Studies in the Narrative Method of Defoe, Volumen9

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University of Illinois, 1924 - 248 páginas
 

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Página 98 - I believe it was the first gun that had been fired there since the creation of the world...
Página 165 - THE MEMOIRS OF AN ENGLISH OFFICER, Who serv'd in the Dutch War in 1672 to the Peace of Utrecht, in 1713. Containing Several Remarkable TRANSACTIONS both by Sea and Land, and in divers Countries, but chiefly those wherein the Author was personally concern'd.
Página 47 - Hence man may be properly said to be alone in the midst of the crowds and hurry of men and business. All the reflections which he makes are to himself; all that is pleasant he embraces for himself; all that is irksome and grievous is tasted but by his own palate.
Página 201 - The most important of all the sources of the "Memoirs," from which came the pretended observations of Carleton upon Spanish customs and places, and upon which were based his adventures as a prisoner of war, is a work entitled, "The ingenious and diverting Letters of the Lady Travels into Spain. Describing the devotions, nunneries, humours, customs .... and recreations of that people. Intermixt with great variety of modern adventures, and surprising accidents. . . ." This interesting composition of...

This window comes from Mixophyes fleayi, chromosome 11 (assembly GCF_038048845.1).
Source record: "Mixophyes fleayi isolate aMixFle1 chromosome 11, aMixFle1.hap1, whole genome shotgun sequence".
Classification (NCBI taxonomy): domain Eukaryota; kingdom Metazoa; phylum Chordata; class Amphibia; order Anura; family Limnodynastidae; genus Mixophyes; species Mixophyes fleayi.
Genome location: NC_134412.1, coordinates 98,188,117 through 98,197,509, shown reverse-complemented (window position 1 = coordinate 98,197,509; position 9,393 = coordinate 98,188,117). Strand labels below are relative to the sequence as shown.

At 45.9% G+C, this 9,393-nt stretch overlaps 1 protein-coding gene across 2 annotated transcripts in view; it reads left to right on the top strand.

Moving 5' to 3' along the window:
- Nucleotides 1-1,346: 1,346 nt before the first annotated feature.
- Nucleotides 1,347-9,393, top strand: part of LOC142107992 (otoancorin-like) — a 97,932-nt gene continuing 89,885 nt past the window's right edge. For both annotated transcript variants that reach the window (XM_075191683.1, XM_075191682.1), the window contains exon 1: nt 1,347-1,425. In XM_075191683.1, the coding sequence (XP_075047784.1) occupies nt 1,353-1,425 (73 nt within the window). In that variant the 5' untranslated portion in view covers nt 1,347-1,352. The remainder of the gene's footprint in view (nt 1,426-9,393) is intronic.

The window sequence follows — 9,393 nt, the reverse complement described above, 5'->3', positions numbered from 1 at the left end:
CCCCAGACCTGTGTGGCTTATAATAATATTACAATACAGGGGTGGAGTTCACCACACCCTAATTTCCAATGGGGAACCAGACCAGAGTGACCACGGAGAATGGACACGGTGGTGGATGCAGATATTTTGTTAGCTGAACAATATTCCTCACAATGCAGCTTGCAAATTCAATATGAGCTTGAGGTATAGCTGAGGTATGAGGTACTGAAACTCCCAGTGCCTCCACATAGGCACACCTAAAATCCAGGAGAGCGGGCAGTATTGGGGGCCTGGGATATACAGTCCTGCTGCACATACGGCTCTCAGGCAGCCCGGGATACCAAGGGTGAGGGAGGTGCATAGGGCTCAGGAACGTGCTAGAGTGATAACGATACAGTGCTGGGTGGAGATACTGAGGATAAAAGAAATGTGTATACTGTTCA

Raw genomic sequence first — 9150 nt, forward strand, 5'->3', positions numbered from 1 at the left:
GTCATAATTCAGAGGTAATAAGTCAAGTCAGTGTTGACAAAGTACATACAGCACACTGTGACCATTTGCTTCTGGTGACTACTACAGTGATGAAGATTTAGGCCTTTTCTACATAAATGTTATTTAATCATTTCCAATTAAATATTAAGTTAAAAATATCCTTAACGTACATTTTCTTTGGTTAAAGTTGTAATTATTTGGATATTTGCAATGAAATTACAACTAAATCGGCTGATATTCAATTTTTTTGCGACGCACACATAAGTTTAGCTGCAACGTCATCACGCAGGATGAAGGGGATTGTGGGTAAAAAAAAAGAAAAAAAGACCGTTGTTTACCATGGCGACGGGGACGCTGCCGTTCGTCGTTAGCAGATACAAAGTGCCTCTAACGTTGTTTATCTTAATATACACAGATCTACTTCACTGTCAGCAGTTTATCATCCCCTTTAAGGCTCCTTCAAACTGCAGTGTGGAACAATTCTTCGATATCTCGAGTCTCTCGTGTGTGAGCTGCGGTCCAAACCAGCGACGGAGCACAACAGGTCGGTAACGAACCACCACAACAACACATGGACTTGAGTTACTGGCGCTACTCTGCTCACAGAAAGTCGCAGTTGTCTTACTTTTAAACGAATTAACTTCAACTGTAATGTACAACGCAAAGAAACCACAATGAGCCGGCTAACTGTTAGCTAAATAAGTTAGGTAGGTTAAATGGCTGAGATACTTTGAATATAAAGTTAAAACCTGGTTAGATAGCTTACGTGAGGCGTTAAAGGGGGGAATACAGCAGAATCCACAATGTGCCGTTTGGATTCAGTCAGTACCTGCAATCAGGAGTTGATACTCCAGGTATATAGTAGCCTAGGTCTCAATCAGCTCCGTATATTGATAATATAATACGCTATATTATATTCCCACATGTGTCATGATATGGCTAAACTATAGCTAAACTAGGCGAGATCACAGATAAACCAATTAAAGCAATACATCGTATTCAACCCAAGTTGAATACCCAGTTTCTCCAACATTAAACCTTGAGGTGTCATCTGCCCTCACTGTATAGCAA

Página 222 - . . . . what words .... could serve to paint our passions, or our expectations?" In the second chapter of the "Storm" Defoe treats "of the opinions of the ancients that this island was more subject to storms than other parts of the world...
Página 168 - Philip Henry, Earl of Stanhope, History of England comprising the Reign of Queen Anne, I (1872), p. 217, note 7; John Hill Burton, Reign of Queen Anne II (1880), p. 173; FW Wyon, History of Great Britain during the Reign of Queen Anne, I (1876), pp.
Página 166 - Johnson said, he had never heard of the book. Lord Eliot had it at Port Eliot; but, after a good deal of inquiry, procured a copy in London, and sent it to Johnson, who told Sir Joshua Reynolds that he was going to bed when it came, but was so much pleased with it, that he sat up till he had read it through, and found in it such an air of truth, that he could not doubt of its...
Página 34 - I was now entered on the seven and twentieth year of my captivity. . . ." Notice that Crusoe refers to his condition as one of 'captivity.' There are similar expressions common to both which have to do with their arrangements to secure food and shelter. Says Knox : "Now having settled all business about my allowance, my next concern was to look after a house more convenient, for my present one was too small to dress my victuals in, and to sleep in too ... ";36 ". . . . and so (I) began to settle...
Página 36 - That we were but flesh and blood .... and that .... we were cut off from all marriages anywhere else, even for our lifetime, and therefore that we must marry with these or with none at all. ... These reasons being urged, there was none among us that could object aught against them, especially if those that were minded to marry women here, did take them for their wives during their lives, as some of them say, they do ; and most of the women they marry are such as do profess themselves to be...
Página 165 - THE MEMOIRS OF AN ENGLISH OFFICER, Who Serv'd in the Dutch War in 1672. to the Peace of Utrecht, in 1713. Containing Several Remarkable Transactions both by Sea and Land, and in divers Countries, but chiefly those wherein the Author was personally concern'd.

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